Three years ago, I was debating between LASIK and SMILE to correct my short-sightedness. I had so many questions – which would be safer, which would hurt less, which would give me better results? I’m happy to tell you that after getting an enhancement at Optimax, I am now one of the few people that have undergone both SMILE and LASIK – and can answer many of those questions.
My post about my SMILE laser eye surgery at Optimax Malaysia has been one of the most popular on this site since I wrote it 3 years ago. The wow factor of going to -6.00 to perfect vision overnight has been one of the most amazing things I’ve ever experienced. As time has passed though, I found my vision getting slightly more blurry. It was hardly noticeable outdoors or in daylight hours, but things seemed less sharp in low light situations. In particular, I noticed that I had difficulty driving at night which prompted me to get my eyes checked out again.
Booking an eye check up at the Taman Tun branch was easy. I mentioned that I was having trouble with my vision at night and expressed concern about being able to drive safely. My optometrist Ashley ran me through the usual tests that are part of the Optimax’s full eye examination. These included checking eye pressure, testing for dry eye, and mapping corneal topography – all of which are also part of assessing suitability for laser eye surgery.
At the vision test, it became clear that my power had increased somewhat. I was -1.00 in both eyes with a -0.25 and -0.50 astigmatism in my right and left eye respectively. I had suspected this would be the case and asked Ashley what would be the best steps to take in this situation. Ashley said that he would check in with Dr Stephen Chung and let me know.
The nest day, Optimax rang to let me know that they would be happy to proceed with an enhancement to fine tune my vision. This procedure is free under their Vision for Life program – when you do your LASIK with them, they will perform enhancements (also known as corrections) at no cost. There are some limitations of course, including having enough corneal tissue and if it is safe to do so. I asked if it would be possible to book in a consult with Dr Stephen Chung, just to go over some of my concerns and ask some questions.
Dr Stephen looked over my records and informed me that I was a good candidate for enhancement as my power was stable. I was concerned about when would be the best time to do it as I knew that there is a limited number of corrections that can be performed – this is for the safety of your own eye. I was happy to wear glasses at night for a bit longer to be sure, but Dr Stephen did not think this was necessary.
Do many patients need an enhancement?
Around 5-10% of patients may need an enhancement. This has nothing to do with the skill of the surgeon or laser technology – it is largely to do with the fact everyone heals slightly differently. Usually, patients who have higher power are more likely to need a second correction. Younger patients are also more likely to need an enhancement as their power may change over time. This is just part of how our eyes age.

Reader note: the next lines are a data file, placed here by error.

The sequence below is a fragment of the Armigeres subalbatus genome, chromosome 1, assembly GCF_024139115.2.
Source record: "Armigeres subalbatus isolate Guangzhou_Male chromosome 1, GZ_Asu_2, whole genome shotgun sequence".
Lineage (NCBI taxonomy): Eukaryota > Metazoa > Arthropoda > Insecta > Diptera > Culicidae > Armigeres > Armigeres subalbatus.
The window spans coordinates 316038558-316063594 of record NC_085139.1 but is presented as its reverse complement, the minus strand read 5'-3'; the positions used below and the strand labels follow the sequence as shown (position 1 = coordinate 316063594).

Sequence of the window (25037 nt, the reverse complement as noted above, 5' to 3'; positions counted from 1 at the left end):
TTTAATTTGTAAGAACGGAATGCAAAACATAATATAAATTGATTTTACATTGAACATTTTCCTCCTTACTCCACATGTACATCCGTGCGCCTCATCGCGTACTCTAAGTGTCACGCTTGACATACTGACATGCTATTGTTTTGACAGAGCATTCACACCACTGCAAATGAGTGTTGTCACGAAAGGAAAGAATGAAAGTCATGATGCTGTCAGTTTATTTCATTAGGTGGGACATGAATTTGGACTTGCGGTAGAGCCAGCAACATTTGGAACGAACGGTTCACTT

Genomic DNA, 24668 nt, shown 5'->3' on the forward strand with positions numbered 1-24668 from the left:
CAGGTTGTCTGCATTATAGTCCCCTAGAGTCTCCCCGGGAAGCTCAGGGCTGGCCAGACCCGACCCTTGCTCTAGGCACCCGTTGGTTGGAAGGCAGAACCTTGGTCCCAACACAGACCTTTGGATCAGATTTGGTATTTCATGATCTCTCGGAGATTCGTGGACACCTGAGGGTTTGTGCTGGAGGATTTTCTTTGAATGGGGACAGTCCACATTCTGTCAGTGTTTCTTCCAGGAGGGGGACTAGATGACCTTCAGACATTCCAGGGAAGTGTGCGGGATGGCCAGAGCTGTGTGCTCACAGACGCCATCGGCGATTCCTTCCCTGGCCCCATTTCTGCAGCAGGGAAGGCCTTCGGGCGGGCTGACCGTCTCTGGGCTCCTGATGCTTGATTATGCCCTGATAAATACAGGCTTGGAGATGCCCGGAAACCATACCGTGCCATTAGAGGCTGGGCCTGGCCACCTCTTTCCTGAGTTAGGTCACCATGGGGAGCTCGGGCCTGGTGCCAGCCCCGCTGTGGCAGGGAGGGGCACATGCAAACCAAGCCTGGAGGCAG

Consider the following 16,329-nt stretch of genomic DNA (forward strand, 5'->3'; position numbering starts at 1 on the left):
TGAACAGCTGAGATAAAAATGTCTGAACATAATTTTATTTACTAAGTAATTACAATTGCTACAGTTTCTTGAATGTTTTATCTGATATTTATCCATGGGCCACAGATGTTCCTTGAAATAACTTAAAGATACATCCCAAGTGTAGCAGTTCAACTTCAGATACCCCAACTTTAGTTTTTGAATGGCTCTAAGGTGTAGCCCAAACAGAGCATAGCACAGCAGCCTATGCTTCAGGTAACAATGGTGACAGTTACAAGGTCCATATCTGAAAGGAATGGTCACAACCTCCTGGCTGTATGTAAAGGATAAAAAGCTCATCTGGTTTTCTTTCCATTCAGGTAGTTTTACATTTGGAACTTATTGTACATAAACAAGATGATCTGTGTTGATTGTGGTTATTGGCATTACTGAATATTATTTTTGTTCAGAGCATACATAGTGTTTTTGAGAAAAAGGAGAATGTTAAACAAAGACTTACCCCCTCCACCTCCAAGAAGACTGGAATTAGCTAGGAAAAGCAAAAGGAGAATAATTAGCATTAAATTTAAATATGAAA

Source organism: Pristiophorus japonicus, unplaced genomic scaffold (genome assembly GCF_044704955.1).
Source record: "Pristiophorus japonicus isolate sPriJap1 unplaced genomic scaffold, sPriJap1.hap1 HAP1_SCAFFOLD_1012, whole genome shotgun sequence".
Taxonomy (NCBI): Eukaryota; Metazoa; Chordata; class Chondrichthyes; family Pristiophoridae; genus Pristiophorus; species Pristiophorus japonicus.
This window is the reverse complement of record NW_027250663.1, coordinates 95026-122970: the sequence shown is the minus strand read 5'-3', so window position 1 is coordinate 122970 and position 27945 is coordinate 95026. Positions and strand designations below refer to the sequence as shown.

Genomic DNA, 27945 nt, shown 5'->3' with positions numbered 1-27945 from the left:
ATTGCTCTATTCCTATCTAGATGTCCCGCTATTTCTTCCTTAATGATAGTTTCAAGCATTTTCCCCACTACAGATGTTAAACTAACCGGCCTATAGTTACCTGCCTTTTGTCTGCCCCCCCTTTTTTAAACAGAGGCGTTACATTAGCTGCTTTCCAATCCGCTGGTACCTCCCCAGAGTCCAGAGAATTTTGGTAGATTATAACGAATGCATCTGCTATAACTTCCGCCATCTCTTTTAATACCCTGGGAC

The difference with an enhancement is that the necessary treatment is almost always very minimal, and therefore more accurate.
I need an enhancement. What now?
There are a few options for patients who have some residual power after their first laser eye surgery. The first is to simply live it with, wearing glasses or contacts as necessary. The second is to have only one eye corrected – the idea being that one eye will be slightly short sighted and the second will be slightly long sighted, but your brain will compensate, blending the two together to achieve good vision. This is a sort of long term plan – people tend to become long sighted as they age so leaving a bit short sightedness uncorrected means that you may get a few extra years before you need reading glasses.
When should I do an enhancement? Should I wait a bit longer?
Most people will only be eligible for one enhancement, so it is important to wait until your power has stabilised. Having multiple surgeries can compromise the structural integrity of the eye. The maximum number of enhancements that Optimax has done for a patient is two.
Some patients with minor short sightedness may choose to wear glasses for some time; until they want to attempt their second surgery.
What does Optimax’s Vision for Life program cover?
This program provides future enhancements to maintain optimal distance vision at no cost. In my opinion, only the higher end laser clinics offer a long term vision guarantee. When I researched a few years ago, many did not have enhancement programs or limited them to a certain time period.
Vision for Life has certain criteria including:
- prior treatment at Optimax Malaysia
- treatment must be approved by treating Doctor
- unaided vision must be 20/40 or worse (less than legal driving standards)
- annual eye examinations must have been done at Optimax after your initial surgery (this is waived for international patients – you are allowed to send your eye results back but this must be done yearly)
- medication costs are to be borne by the patient
What should I expect during my enhancement?